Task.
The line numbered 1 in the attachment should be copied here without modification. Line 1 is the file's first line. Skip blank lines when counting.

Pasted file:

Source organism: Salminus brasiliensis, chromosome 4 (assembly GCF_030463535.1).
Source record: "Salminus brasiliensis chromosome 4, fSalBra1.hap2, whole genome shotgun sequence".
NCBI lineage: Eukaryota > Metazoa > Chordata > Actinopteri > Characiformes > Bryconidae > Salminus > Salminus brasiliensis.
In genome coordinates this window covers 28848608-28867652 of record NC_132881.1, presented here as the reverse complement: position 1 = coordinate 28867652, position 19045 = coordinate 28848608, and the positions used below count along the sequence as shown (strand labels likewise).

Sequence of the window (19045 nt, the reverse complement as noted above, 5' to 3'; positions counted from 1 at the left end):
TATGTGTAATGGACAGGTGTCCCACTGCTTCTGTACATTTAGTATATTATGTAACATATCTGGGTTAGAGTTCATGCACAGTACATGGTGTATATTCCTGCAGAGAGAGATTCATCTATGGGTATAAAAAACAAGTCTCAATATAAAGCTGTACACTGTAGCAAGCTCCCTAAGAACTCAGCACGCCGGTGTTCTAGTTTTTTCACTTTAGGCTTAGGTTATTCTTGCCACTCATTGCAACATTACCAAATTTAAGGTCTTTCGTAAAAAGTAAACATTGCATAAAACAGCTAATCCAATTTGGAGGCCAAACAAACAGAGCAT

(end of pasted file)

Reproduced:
Source organism: Salminus brasiliensis, chromosome 4 (assembly GCF_030463535.1).